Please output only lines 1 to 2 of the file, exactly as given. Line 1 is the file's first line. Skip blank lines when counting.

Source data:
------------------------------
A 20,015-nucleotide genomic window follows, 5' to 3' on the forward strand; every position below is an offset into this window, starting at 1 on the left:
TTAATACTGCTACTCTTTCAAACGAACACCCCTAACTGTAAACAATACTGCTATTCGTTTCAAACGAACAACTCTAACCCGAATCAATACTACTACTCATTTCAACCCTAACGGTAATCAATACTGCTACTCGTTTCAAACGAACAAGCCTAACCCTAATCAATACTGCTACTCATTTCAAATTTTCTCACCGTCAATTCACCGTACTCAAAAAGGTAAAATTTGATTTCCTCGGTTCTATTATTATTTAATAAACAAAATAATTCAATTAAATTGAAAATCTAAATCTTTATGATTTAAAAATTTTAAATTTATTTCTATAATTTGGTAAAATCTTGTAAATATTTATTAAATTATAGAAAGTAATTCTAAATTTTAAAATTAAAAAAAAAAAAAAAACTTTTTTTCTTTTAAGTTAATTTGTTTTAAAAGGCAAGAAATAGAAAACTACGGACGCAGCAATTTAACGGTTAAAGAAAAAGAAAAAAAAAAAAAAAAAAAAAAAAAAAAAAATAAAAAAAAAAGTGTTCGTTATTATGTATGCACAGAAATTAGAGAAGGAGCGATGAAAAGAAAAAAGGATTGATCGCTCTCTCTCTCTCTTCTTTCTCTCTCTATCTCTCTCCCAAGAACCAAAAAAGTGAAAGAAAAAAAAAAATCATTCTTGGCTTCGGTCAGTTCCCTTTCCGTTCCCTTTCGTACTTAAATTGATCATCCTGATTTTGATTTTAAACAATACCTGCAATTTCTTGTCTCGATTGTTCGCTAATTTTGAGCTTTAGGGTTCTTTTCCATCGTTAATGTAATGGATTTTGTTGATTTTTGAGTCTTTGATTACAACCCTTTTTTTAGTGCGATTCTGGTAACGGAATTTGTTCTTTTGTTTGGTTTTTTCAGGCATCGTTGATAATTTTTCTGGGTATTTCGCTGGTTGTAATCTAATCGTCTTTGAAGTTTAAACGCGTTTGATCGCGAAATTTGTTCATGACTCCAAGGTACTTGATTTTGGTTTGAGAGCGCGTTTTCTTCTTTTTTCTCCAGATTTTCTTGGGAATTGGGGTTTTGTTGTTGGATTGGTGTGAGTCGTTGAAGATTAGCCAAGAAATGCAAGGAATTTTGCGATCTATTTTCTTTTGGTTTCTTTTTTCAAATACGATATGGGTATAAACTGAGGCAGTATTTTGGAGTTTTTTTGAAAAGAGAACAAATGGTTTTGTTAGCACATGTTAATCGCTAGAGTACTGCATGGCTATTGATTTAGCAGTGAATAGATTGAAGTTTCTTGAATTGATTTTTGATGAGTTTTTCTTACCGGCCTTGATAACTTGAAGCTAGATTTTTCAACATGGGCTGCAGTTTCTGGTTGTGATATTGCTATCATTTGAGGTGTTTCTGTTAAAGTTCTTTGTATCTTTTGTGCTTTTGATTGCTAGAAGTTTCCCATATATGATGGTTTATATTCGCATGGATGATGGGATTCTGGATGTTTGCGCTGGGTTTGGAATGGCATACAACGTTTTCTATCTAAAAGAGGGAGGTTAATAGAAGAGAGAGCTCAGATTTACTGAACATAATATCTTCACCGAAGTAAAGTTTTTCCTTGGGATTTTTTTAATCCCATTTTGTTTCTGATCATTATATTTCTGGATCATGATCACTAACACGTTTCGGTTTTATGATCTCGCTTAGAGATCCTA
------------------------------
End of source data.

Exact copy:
A 20,015-nucleotide genomic window follows, 5' to 3' on the forward strand; every position below is an offset into this window, starting at 1 on the left:
TTAATACTGCTACTCTTTCAAACGAACACCCCTAACTGTAAACAATACTGCTATTCGTTTCAAACGAACAACTCTAACCCGAATCAATACTACTACTCATTTCAACCCTAACGGTAATCAATACTGCTACTCGTTTCAAACGAACAAGCCTAACCCTAATCAATACTGCTACTCATTTCAAATTTTCTCACCGTCAATTCACCGTACTCAAAAAGGTAAAATTTGATTTCCTCGGTTCTATTATTATTTAATAAACAAAATAATTCAATTAAATTGAAAATCTAAATCTTTATGATTTAAAAATTTTAAATTTATTTCTATAATTTGGTAAAATCTTGTAAATATTTATTAAATTATAGAAAGTAATTCTAAATTTTAAAATTAAAAAAAAAAAAAAAACTTTTTTTCTTTTAAGTTAATTTGTTTTAAAAGGCAAGAAATAGAAAACTACGGACGCAGCAATTTAACGGTTAAAGAAAAAGAAAAAAAAAAAAAAAAAAAAAAAAAAAAAAATAAAAAAAAAAGTGTTCGTTATTATGTATGCACAGAAATTAGAGAAGGAGCGATGAAAAGAAAAAAGGATTGATCGCTCTCTCTCTCTCTTCTTTCTCTCTCTATCTCTCTCCCAAGAACCAAAAAAGTGAAAGAAAAAAAAAAATCATTCTTGGCTTCGGTCAGTTCCCTTTCCGTTCCCTTTCGTACTTAAATTGATCATCCTGATTTTGATTTTAAACAATACCTGCAATTTCTTGTCTCGATTGTTCGCTAATTTTGAGCTTTAGGGTTCTTTTCCATCGTTAATGTAATGGATTTTGTTGATTTTTGAGTCTTTGATTACAACCCTTTTTTTAGTGCGATTCTGGTAACGGAATTTGTTCTTTTGTTTGGTTTTTTCAGGCATCGTTGATAATTTTTCTGGGTATTTCGCTGGTTGTAATCTAATCGTCTTTGAAGTTTAAACGCGTTTGATCGCGAAATTTGTTCATGACTCCAAGGTACTTGATTTTGGTTTGAGAGCGCGTTTTCTTCTTTTTTCTCCAGATTTTCTTGGGAATTGGGGTTTTGTTGTTGGATTGGTGTGAGTCGTTGAAGATTAGCCAAGAAATGCAAGGAATTTTGCGATCTATTTTCTTTTGGTTTCTTTTTTCAAATACGATATGGGTATAAACTGAGGCAGTATTTTGGAGTTTTTTTGAAAAGAGAACAAATGGTTTTGTTAGCACATGTTAATCGCTAGAGTACTGCATGGCTATTGATTTAGCAGTGAATAGATTGAAGTTTCTTGAATTGATTTTTGATGAGTTTTTCTTACCGGCCTTGATAACTTGAAGCTAGATTTTTCAACATGGGCTGCAGTTTCTGGTTGTGATATTGCTATCATTTGAGGTGTTTCTGTTAAAGTTCTTTGTATCTTTTGTGCTTTTGATTGCTAGAAGTTTCCCATATATGATGGTTTATATTCGCATGGATGATGGGATTCTGGATGTTTGCGCTGGGTTTGGAATGGCATACAACGTTTTCTATCTAAAAGAGGGAGGTTAATAGAAGAGAGAGCTCAGATTTACTGAACATAATATCTTCACCGAAGTAAAGTTTTTCCTTGGGATTTTTTTAATCCCATTTTGTTTCTGATCATTATATTTCTGGATCATGATCACTAACACGTTTCGGTTTTATGATCTCGCTTAGAGATCCTA